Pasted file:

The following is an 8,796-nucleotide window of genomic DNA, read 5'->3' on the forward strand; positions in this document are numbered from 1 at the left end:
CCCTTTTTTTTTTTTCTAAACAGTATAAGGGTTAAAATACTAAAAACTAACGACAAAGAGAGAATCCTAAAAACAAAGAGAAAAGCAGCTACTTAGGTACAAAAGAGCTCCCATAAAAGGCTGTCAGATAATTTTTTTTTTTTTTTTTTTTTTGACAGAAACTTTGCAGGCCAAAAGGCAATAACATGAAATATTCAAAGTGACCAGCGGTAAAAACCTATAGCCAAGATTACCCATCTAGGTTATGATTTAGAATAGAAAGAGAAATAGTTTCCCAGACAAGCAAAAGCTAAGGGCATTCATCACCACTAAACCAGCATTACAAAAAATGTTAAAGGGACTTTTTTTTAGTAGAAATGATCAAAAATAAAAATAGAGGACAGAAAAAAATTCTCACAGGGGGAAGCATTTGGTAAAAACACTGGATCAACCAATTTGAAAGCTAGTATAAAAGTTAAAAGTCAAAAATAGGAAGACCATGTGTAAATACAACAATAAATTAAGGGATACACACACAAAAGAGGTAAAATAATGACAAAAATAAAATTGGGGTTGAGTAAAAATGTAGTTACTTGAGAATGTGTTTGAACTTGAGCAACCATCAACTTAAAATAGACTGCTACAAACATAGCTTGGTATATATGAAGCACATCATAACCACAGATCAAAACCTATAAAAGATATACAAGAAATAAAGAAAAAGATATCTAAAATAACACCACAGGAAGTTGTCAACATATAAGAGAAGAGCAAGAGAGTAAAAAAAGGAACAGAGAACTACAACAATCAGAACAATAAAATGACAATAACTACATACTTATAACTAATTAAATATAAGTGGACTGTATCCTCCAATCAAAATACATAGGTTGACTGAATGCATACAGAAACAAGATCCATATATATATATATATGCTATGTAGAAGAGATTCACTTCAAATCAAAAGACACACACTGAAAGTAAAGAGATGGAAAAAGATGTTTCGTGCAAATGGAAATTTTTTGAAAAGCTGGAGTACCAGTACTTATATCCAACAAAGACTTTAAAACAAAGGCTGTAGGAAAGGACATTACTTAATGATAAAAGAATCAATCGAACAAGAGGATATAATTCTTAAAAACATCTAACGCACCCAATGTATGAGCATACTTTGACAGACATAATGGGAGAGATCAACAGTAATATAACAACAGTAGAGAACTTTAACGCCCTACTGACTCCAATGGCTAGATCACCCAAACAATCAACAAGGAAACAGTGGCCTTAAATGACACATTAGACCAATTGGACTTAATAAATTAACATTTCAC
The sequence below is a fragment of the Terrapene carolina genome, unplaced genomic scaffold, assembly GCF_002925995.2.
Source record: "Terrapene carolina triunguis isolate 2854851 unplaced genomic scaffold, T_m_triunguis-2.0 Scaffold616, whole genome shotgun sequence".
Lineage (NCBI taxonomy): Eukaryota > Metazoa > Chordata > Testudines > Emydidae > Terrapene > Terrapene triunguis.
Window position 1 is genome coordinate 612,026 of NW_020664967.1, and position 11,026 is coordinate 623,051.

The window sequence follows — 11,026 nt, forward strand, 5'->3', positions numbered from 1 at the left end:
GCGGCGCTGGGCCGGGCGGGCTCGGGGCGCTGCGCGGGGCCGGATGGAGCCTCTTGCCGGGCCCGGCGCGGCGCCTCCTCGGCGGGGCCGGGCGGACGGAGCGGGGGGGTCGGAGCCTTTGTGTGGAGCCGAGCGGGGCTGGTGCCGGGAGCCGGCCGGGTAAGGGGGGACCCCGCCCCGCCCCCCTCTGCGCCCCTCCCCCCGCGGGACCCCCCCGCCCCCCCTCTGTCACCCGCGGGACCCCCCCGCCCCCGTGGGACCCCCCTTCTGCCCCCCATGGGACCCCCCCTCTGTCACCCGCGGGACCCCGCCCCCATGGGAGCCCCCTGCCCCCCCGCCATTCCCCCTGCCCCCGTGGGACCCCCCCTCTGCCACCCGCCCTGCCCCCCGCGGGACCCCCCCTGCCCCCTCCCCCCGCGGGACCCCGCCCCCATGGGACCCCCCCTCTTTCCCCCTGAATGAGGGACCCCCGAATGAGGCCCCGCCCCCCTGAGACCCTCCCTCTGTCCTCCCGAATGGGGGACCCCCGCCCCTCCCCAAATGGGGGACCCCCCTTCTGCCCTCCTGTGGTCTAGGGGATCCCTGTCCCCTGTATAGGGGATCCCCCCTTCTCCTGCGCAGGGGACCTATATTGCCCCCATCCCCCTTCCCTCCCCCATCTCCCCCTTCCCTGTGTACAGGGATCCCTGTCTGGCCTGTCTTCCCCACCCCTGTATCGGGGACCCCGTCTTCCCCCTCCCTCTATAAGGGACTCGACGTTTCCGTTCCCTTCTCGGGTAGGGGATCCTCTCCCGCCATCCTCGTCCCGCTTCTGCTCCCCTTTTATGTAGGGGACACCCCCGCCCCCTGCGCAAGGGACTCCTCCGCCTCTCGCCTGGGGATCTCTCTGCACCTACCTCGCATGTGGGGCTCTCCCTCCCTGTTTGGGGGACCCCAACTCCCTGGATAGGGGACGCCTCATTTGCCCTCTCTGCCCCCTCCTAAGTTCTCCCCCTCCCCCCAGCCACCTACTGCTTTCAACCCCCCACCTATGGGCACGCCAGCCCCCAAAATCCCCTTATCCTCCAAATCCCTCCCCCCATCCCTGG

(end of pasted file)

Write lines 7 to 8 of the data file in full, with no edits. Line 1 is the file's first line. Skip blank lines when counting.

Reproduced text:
The window sequence follows — 11,026 nt, forward strand, 5'->3', positions numbered from 1 at the left end:
GCGGCGCTGGGCCGGGCGGGCTCGGGGCGCTGCGCGGGGCCGGATGGAGCCTCTTGCCGGGCCCGGCGCGGCGCCTCCTCGGCGGGGCCGGGCGGACGGAGCGGGGGGGTCGGAGCCTTTGTGTGGAGCCGAGCGGGGCTGGTGCCGGGAGCCGGCCGGGTAAGGGGGGACCCCGCCCCGCCCCCCTCTGCGCCCCTCCCCCCGCGGGACCCCCCCGCCCCCCCTCTGTCACCCGCGGGACCCCCCCGCCCCCGTGGGACCCCCCTTCTGCCCCCCATGGGACCCCCCCTCTGTCACCCGCGGGACCCCGCCCCCATGGGAGCCCCCTGCCCCCCCGCCATTCCCCCTGCCCCCGTGGGACCCCCCCTCTGCCACCCGCCCTGCCCCCCGCGGGACCCCCCCTGCCCCCTCCCCCCGCGGGACCCCGCCCCCATGGGACCCCCCCTCTTTCCCCCTGAATGAGGGACCCCCGAATGAGGCCCCGCCCCCCTGAGACCCTCCCTCTGTCCTCCCGAATGGGGGACCCCCGCCCCTCCCCAAATGGGGGACCCCCCTTCTGCCCTCCTGTGGTCTAGGGGATCCCTGTCCCCTGTATAGGGGATCCCCCCTTCTCCTGCGCAGGGGACCTATATTGCCCCCATCCCCCTTCCCTCCCCCATCTCCCCCTTCCCTGTGTACAGGGATCCCTGTCTGGCCTGTCTTCCCCACCCCTGTATCGGGGACCCCGTCTTCCCCCTCCCTCTATAAGGGACTCGACGTTTCCGTTCCCTTCTCGGGTAGGGGATCCTCTCCCGCCATCCTCGTCCCGCTTCTGCTCCCCTTTTATGTAGGGGACACCCCCGCCCCCTGCGCAAGGGACTCCTCCGCCTCTCGCCTGGGGATCTCTCTGCACCTACCTCGCATGTGGGGCTCTCCCTCCCTGTTTGGGGGACCCCAACTCCCTGGATAGGGGACGCCTCATTTGCCCTCTCTGCCCCCTCCTAAGTTCTCCCCCTCCCCCCAGCCACCTACTGCTTTCAACCCCCCACCTATGGGCACGCCAGCCCCCAAAATCCCCTTATCCTCCAAATCCCTCCCCCCATCCCTGG